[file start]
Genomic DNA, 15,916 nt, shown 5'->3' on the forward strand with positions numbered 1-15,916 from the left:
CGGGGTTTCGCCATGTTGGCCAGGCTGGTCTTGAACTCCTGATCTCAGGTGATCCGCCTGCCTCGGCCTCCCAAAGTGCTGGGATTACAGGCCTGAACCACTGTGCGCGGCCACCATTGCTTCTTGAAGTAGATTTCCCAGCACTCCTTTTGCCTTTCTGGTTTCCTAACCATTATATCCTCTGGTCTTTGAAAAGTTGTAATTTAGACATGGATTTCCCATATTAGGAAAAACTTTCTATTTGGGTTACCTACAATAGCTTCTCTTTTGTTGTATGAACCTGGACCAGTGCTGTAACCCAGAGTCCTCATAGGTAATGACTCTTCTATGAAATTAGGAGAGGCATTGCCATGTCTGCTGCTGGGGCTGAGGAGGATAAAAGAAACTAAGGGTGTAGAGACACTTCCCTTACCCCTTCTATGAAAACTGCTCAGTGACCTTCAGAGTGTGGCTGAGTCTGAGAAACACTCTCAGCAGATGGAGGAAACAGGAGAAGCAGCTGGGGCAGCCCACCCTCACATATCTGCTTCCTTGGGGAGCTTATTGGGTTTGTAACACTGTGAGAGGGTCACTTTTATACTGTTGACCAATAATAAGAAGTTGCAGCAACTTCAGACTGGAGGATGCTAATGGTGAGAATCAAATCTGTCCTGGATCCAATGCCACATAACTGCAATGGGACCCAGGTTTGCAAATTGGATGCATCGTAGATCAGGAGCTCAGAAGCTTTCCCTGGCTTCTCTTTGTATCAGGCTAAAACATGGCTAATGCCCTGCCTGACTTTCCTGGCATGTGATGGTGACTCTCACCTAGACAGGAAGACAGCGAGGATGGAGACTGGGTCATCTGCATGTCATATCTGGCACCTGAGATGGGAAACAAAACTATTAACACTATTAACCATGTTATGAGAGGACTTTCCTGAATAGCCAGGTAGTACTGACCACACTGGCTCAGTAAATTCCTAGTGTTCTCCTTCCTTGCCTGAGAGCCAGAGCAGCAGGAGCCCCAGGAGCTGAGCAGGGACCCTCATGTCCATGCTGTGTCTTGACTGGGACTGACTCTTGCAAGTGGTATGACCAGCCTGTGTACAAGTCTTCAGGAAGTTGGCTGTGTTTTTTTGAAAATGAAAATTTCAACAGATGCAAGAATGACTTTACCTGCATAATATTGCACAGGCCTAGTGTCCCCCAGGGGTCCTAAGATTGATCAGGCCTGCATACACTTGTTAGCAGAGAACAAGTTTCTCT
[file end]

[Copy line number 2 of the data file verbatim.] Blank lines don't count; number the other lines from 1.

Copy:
CGGGGTTTCGCCATGTTGGCCAGGCTGGTCTTGAACTCCTGATCTCAGGTGATCCGCCTGCCTCGGCCTCCCAAAGTGCTGGGATTACAGGCCTGAACCACTGTGCGCGGCCACCATTGCTTCTTGAAGTAGATTTCCCAGCACTCCTTTTGCCTTTCTGGTTTCCTAACCATTATATCCTCTGGTCTTTGAAAAGTTGTAATTTAGACATGGATTTCCCATATTAGGAAAAACTTTCTATTTGGGTTACCTACAATAGCTTCTCTTTTGTTGTATGAACCTGGACCAGTGCTGTAACCCAGAGTCCTCATAGGTAATGACTCTTCTATGAAATTAGGAGAGGCATTGCCATGTCTGCTGCTGGGGCTGAGGAGGATAAAAGAAACTAAGGGTGTAGAGACACTTCCCTTACCCCTTCTATGAAAACTGCTCAGTGACCTTCAGAGTGTGGCTGAGTCTGAGAAACACTCTCAGCAGATGGAGGAAACAGGAGAAGCAGCTGGGGCAGCCCACCCTCACATATCTGCTTCCTTGGGGAGCTTATTGGGTTTGTAACACTGTGAGAGGGTCACTTTTATACTGTTGACCAATAATAAGAAGTTGCAGCAACTTCAGACTGGAGGATGCTAATGGTGAGAATCAAATCTGTCCTGGATCCAATGCCACATAACTGCAATGGGACCCAGGTTTGCAAATTGGATGCATCGTAGATCAGGAGCTCAGAAGCTTTCCCTGGCTTCTCTTTGTATCAGGCTAAAACATGGCTAATGCCCTGCCTGACTTTCCTGGCATGTGATGGTGACTCTCACCTAGACAGGAAGACAGCGAGGATGGAGACTGGGTCATCTGCATGTCATATCTGGCACCTGAGATGGGAAACAAAACTATTAACACTATTAACCATGTTATGAGAGGACTTTCCTGAATAGCCAGGTAGTACTGACCACACTGGCTCAGTAAATTCCTAGTGTTCTCCTTCCTTGCCTGAGAGCCAGAGCAGCAGGAGCCCCAGGAGCTGAGCAGGGACCCTCATGTCCATGCTGTGTCTTGACTGGGACTGACTCTTGCAAGTGGTATGACCAGCCTGTGTACAAGTCTTCAGGAAGTTGGCTGTGTTTTTTTGAAAATGAAAATTTCAACAGATGCAAGAATGACTTTACCTGCATAATATTGCACAGGCCTAGTGTCCCCCAGGGGTCCTAAGATTGATCAGGCCTGCATACACTTGTTAGCAGAGAACAAGTTTCTCT